In 1999 he received full scholarship to finish his art studies at Rutgers University, only to come back and find his own country at war in 2001. In 2003 He returned to the US and started freelancing for The New York Times. Soon other clients followed AP, The Star Ledger, Getty, WPN and other agencies and publications in the region. The New York Times sent Marko to cover many hurricanes, including Katrina in New Orleans, as well as the Iraq War where he spent 3 months in the brutal desert heat of Iraq, covering extremely tough assignments. Marko is also an adventure sports enthusiast and regularly paraglides, skis, mountaineers, and rock climbs all over the world. Currently on staff with The Record in North New Jersey where he covers regional, state, and national news.
I used the Tenba Roadie II Universal Hybrid for the first time on a photo assignment for my paper, The Record, while covering the State Wrestling Championships this month in Atlantic City.
Usually I don’t take untested gear with me on a long assignment, but I own an older model Tenba backpack and that one really served me well in my last decade of travels. But that was last decade, when I was younger and my back was stronger. Maybe it’s time to move over to the “dark side” and roll over to the rollers, right? Well, not yet. This is why I was curious about the Hybrid.
My first impressions about the bag were good, it looked slick, fancy, and it felt tough.
The bag itself is not much different than any other suitcases rollers, but I have to admit the built quality is superb. It’s made out of Cordura-like material and the is reinforced with more stitching or bolts like on the two existing handles. Tenba describes the outer material as “Rugged, foam-laminated ballistic nylon exteriors,” and “massive stress point reinforcements.” From the look and feel of it, my heavily used cameras and lenses will finally get a chance to take a comfy break after the abuse I’ve put them through.
The zippers are badass. They are what Tenba describes as “Military-finish YKK zippers.” The zippers are massive and not likely to fail any time soon. There’s nothing worse than a broken zipper! Also it’s lockable. I already put a TSA-lock through the zippers. There are two zipper compartments in the front, one main computer pocket and a smaller pocket below. There’s another expandable pocket that holds a tripod belt and I kept my notebooks there.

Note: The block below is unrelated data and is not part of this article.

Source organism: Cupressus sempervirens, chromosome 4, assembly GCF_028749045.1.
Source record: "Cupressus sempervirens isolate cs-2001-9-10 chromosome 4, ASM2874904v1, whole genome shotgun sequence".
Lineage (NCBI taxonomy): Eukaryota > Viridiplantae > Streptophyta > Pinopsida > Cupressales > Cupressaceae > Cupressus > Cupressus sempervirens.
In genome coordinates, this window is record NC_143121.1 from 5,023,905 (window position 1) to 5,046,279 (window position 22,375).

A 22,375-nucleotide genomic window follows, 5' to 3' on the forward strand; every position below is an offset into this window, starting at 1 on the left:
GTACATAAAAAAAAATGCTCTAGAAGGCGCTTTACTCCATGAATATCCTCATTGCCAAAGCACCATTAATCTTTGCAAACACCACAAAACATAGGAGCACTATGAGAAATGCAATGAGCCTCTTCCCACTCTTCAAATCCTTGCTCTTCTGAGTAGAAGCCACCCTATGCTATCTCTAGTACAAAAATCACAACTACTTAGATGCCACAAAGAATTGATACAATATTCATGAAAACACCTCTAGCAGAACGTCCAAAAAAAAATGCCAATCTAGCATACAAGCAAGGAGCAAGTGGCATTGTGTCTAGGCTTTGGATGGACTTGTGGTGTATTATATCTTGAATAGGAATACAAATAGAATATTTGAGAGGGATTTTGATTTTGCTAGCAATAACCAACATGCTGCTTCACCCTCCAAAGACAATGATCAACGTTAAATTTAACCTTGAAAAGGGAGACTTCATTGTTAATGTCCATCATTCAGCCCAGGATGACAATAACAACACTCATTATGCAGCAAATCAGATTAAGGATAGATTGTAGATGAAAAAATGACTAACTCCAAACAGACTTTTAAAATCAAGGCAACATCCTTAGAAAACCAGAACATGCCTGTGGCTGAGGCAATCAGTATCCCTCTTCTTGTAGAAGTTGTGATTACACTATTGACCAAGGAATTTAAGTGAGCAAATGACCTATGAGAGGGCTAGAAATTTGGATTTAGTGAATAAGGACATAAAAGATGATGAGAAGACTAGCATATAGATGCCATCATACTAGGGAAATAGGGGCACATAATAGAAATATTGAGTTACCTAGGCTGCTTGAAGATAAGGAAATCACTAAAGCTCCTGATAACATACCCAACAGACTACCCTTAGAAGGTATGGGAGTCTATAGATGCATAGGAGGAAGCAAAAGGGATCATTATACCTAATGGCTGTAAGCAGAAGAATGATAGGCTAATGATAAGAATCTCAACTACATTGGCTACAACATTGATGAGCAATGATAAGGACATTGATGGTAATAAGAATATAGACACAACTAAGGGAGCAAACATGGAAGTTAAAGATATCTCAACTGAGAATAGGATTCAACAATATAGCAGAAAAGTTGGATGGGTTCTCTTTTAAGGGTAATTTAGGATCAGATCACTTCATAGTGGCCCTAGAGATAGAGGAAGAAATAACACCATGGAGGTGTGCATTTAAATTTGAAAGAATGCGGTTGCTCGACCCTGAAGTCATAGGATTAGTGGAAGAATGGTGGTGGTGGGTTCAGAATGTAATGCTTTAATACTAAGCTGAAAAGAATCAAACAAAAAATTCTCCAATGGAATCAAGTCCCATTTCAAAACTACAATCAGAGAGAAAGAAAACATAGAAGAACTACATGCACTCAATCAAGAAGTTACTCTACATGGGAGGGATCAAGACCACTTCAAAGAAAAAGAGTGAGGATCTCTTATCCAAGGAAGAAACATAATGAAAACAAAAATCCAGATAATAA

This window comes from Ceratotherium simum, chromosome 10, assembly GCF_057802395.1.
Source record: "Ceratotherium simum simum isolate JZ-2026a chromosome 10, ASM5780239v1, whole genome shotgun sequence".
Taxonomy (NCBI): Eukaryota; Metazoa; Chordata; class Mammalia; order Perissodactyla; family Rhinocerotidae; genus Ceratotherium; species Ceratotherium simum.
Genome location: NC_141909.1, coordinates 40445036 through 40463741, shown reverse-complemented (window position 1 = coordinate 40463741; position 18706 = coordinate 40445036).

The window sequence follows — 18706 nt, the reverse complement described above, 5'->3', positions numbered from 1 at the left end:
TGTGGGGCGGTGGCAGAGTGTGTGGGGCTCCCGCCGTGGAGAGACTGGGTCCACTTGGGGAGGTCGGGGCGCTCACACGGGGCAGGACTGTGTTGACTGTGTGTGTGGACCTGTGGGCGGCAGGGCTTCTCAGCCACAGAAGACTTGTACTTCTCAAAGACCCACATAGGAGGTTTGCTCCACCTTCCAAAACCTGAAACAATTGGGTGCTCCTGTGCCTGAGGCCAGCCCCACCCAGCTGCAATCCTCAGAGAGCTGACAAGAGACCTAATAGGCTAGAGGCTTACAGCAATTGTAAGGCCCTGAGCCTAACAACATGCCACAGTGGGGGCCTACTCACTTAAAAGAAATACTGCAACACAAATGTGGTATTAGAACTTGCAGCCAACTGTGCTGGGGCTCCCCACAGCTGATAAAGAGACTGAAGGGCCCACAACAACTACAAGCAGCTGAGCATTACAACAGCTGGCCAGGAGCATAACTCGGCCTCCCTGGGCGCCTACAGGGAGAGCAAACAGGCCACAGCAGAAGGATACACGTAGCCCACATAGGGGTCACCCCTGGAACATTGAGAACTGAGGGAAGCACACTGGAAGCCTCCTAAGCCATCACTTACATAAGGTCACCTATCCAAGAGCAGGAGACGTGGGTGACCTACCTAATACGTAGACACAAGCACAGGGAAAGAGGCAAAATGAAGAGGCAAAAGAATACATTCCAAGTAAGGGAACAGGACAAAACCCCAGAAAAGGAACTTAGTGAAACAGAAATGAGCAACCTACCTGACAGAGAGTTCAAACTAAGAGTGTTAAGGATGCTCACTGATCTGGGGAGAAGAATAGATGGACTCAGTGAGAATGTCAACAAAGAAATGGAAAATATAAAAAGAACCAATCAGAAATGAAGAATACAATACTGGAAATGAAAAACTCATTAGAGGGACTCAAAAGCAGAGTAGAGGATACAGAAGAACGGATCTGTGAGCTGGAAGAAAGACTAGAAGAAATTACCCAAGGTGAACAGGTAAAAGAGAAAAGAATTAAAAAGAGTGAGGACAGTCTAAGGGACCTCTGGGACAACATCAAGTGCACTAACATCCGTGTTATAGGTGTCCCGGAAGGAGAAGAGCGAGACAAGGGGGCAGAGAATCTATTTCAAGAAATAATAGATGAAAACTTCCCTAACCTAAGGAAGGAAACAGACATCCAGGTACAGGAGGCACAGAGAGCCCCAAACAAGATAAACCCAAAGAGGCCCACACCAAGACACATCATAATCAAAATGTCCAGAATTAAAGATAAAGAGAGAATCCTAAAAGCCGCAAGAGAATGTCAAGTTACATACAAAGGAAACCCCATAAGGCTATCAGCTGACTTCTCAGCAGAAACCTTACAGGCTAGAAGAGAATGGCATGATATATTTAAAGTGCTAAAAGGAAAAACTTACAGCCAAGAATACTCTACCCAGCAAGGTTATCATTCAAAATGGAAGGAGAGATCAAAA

The nicest thing about this bag is in the backpack capability. It’s an unzip-it & click-it kind of a deal. It instantly turns into a very comfortable backpack. It supports the lower back quite nicely and the wheels are not in the way of your elbows or love handles on your waist. The straps are not the widest and most comfortable ones I’ve seen, but they do the job quite nicely. I certainly wouldn’t climb Mt. Washington with this thing on my back, but it’s ideal for long cobblestones streets of, let’s say Istanbul. It was in Istanbul when I had a similarly equipped Tenba backpack and I wished I had the option of the rollers just to take a load of my back at the end of the cobblestone roads and longer rocky terrain where wheels didn’t work.
The wheels on the bag are replaceable and they run very smoothly. The handle, which is the weakest point on any roller-bag, seems strong enough to support additional bags and loose items, but only time will tell how strong it really is.
The innards are pretty standard. Tenba gives you enough padded compartment material to fit almost any piece of camera or gear. It’s advertised it can accommodate “DSLR or HD video system with 1–2 bodies and 7–9 lenses plus accessories, including lenses up to 600mm 4.0, or a video camera up to 19 inches long.”
For this trip I packed a Fx DSLR, a smaller DX body, chargers for both, couple of wide angle zooms, mid-range zoom, a 50mm, a big zoom lens, extenders, a flash gun, Gorillapod, some cables, etc. I tried to fit my 300 and 2 bodies inside and it is manageable, but you will have to dismantle bodies from lenses and I like to have my cameras ready to shoot as soon as possible.
What this bag gained in durability and toughness was lost in space in the wall pockets of the bag. There is one large and four smaller pockets that are really made for the ergonomic traveler. When the bag is fully packed, the pockets get even tighter making it difficult to remove small items from the pockets.
Other stuff I managed to pack in the pockets are my LAV mics in the bottom pocket, some memory card wallets, a few USB cables and a pair of ExOffico underwear, the most comfortable adventure underwear I’ve ever worn. I always keep a pair in my bag. I never leave for work without them. They dry in 2 hours after a wash! And they come very handy when you are sent out on a multi-day assignments on short notice, or you simply forget to bring normal underwear since, for example, you’ve had to dig your car out of the snow for the most of the morning and had no time to properly pack for your trip in Atlantic City!
I think the Tenba Roadie II Universal Hybrid is a well-finished product, I love the toughness, the feel, and how it handles. The only con is that it lacks a bit of a space in the pockets. This would be an ideal airplane carry-on roller bag that looks very nice and turns into a backpack when things spring in action and the road is lost.
I’d give it 4 out of 5 stars.